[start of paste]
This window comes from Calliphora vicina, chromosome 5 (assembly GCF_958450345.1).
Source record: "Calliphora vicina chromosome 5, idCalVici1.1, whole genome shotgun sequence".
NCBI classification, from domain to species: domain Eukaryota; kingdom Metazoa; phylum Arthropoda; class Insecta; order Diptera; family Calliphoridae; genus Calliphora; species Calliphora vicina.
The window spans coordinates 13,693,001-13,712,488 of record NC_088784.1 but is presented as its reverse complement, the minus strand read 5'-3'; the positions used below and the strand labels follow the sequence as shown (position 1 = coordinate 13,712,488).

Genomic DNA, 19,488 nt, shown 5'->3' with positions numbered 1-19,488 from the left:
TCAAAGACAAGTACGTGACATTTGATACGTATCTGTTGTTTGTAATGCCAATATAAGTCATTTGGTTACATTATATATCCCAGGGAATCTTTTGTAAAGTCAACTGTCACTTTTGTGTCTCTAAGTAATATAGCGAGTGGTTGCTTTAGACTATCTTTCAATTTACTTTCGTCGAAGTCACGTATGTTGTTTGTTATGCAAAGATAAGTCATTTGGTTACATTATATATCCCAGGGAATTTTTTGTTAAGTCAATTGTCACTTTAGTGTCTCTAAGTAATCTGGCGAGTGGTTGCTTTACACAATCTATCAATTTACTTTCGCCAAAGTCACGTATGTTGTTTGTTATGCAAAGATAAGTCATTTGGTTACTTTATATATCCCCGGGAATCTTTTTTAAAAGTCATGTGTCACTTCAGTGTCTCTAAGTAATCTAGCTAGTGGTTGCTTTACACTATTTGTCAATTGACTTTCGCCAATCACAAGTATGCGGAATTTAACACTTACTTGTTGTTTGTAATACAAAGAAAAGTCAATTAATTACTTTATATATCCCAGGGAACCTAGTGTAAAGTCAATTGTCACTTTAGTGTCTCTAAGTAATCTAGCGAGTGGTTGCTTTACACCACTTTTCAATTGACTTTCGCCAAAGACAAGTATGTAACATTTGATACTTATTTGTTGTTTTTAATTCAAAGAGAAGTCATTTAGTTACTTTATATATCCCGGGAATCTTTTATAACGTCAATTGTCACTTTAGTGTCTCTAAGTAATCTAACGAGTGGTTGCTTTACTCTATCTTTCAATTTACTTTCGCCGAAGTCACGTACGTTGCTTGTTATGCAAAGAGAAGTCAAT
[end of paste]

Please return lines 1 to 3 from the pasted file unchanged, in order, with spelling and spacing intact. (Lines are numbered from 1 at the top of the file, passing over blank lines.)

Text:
This window comes from Calliphora vicina, chromosome 5 (assembly GCF_958450345.1).
Source record: "Calliphora vicina chromosome 5, idCalVici1.1, whole genome shotgun sequence".
NCBI classification, from domain to species: domain Eukaryota; kingdom Metazoa; phylum Arthropoda; class Insecta; order Diptera; family Calliphoridae; genus Calliphora; species Calliphora vicina.